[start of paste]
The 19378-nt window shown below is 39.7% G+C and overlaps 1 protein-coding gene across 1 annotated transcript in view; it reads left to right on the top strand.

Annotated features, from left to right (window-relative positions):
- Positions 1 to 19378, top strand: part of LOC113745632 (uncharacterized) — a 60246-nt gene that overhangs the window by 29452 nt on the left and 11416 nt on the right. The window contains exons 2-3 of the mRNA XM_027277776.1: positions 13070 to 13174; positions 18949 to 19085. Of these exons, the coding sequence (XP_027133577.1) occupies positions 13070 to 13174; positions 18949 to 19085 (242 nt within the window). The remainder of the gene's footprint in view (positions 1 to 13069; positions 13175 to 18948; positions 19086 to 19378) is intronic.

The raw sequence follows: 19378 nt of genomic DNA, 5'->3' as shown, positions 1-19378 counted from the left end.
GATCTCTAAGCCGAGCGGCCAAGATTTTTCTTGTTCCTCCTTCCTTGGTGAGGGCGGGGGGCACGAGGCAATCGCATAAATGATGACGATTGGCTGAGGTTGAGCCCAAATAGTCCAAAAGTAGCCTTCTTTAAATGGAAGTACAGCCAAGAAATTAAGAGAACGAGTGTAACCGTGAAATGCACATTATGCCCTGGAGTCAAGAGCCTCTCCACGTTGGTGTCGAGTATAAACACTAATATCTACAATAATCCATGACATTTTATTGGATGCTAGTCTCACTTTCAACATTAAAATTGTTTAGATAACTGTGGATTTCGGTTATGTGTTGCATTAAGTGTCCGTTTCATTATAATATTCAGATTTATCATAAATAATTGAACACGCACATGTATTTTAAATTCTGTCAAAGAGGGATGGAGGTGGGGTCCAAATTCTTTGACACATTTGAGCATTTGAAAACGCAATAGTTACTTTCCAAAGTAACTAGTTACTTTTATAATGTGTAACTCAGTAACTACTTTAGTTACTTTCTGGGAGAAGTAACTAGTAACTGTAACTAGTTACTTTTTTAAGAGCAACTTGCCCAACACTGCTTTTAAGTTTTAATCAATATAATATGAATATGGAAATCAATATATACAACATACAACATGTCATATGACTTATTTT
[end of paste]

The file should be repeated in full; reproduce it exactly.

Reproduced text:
The 19378-nt window shown below is 39.7% G+C and overlaps 1 protein-coding gene across 1 annotated transcript in view; it reads left to right on the top strand.

Annotated features, from left to right (window-relative positions):
- Positions 1 to 19378, top strand: part of LOC113745632 (uncharacterized) — a 60246-nt gene that overhangs the window by 29452 nt on the left and 11416 nt on the right. The window contains exons 2-3 of the mRNA XM_027277776.1: positions 13070 to 13174; positions 18949 to 19085. Of these exons, the coding sequence (XP_027133577.1) occupies positions 13070 to 13174; positions 18949 to 19085 (242 nt within the window). The remainder of the gene's footprint in view (positions 1 to 13069; positions 13175 to 18948; positions 19086 to 19378) is intronic.

The raw sequence follows: 19378 nt of genomic DNA, 5'->3' as shown, positions 1-19378 counted from the left end.
GATCTCTAAGCCGAGCGGCCAAGATTTTTCTTGTTCCTCCTTCCTTGGTGAGGGCGGGGGGCACGAGGCAATCGCATAAATGATGACGATTGGCTGAGGTTGAGCCCAAATAGTCCAAAAGTAGCCTTCTTTAAATGGAAGTACAGCCAAGAAATTAAGAGAACGAGTGTAACCGTGAAATGCACATTATGCCCTGGAGTCAAGAGCCTCTCCACGTTGGTGTCGAGTATAAACACTAATATCTACAATAATCCATGACATTTTATTGGATGCTAGTCTCACTTTCAACATTAAAATTGTTTAGATAACTGTGGATTTCGGTTATGTGTTGCATTAAGTGTCCGTTTCATTATAATATTCAGATTTATCATAAATAATTGAACACGCACATGTATTTTAAATTCTGTCAAAGAGGGATGGAGGTGGGGTCCAAATTCTTTGACACATTTGAGCATTTGAAAACGCAATAGTTACTTTCCAAAGTAACTAGTTACTTTTATAATGTGTAACTCAGTAACTACTTTAGTTACTTTCTGGGAGAAGTAACTAGTAACTGTAACTAGTTACTTTTTTAAGAGCAACTTGCCCAACACTGCTTTTAAGTTTTAATCAATATAATATGAATATGGAAATCAATATATACAACATACAACATGTCATATGACTTATTTT